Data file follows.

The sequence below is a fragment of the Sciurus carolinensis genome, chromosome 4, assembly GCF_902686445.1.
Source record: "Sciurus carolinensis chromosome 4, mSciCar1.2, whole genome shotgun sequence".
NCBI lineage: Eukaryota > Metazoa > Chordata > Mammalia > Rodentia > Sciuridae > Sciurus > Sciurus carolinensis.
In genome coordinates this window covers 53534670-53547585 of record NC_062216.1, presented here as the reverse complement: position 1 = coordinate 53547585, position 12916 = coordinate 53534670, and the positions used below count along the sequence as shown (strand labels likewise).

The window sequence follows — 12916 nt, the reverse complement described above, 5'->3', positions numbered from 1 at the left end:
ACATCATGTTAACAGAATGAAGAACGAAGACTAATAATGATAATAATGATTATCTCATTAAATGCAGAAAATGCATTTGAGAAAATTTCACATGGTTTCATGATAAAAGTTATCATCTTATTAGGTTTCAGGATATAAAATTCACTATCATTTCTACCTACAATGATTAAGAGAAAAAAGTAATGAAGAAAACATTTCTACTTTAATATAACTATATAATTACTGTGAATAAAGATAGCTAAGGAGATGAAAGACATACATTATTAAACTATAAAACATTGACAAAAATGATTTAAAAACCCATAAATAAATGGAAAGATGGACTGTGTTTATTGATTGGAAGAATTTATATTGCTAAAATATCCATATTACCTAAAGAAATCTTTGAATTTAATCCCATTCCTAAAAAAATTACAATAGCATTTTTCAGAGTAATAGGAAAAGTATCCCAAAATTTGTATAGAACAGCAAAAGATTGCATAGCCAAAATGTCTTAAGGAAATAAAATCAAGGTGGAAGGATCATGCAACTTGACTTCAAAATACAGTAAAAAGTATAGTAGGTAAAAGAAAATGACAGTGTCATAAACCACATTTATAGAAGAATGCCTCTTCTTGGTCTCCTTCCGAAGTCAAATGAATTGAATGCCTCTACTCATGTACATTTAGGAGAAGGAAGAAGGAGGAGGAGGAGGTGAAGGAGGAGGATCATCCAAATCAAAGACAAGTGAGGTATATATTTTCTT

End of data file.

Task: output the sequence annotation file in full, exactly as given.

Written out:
The sequence below is a fragment of the Sciurus carolinensis genome, chromosome 4, assembly GCF_902686445.1.
Source record: "Sciurus carolinensis chromosome 4, mSciCar1.2, whole genome shotgun sequence".
NCBI lineage: Eukaryota > Metazoa > Chordata > Mammalia > Rodentia > Sciuridae > Sciurus > Sciurus carolinensis.
In genome coordinates this window covers 53534670-53547585 of record NC_062216.1, presented here as the reverse complement: position 1 = coordinate 53547585, position 12916 = coordinate 53534670, and the positions used below count along the sequence as shown (strand labels likewise).

The window sequence follows — 12916 nt, the reverse complement described above, 5'->3', positions numbered from 1 at the left end:
ACATCATGTTAACAGAATGAAGAACGAAGACTAATAATGATAATAATGATTATCTCATTAAATGCAGAAAATGCATTTGAGAAAATTTCACATGGTTTCATGATAAAAGTTATCATCTTATTAGGTTTCAGGATATAAAATTCACTATCATTTCTACCTACAATGATTAAGAGAAAAAAGTAATGAAGAAAACATTTCTACTTTAATATAACTATATAATTACTGTGAATAAAGATAGCTAAGGAGATGAAAGACATACATTATTAAACTATAAAACATTGACAAAAATGATTTAAAAACCCATAAATAAATGGAAAGATGGACTGTGTTTATTGATTGGAAGAATTTATATTGCTAAAATATCCATATTACCTAAAGAAATCTTTGAATTTAATCCCATTCCTAAAAAAATTACAATAGCATTTTTCAGAGTAATAGGAAAAGTATCCCAAAATTTGTATAGAACAGCAAAAGATTGCATAGCCAAAATGTCTTAAGGAAATAAAATCAAGGTGGAAGGATCATGCAACTTGACTTCAAAATACAGTAAAAAGTATAGTAGGTAAAAGAAAATGACAGTGTCATAAACCACATTTATAGAAGAATGCCTCTTCTTGGTCTCCTTCCGAAGTCAAATGAATTGAATGCCTCTACTCATGTACATTTAGGAGAAGGAAGAAGGAGGAGGAGGAGGTGAAGGAGGAGGATCATCCAAATCAAAGACAAGTGAGGTATATATTTTCTT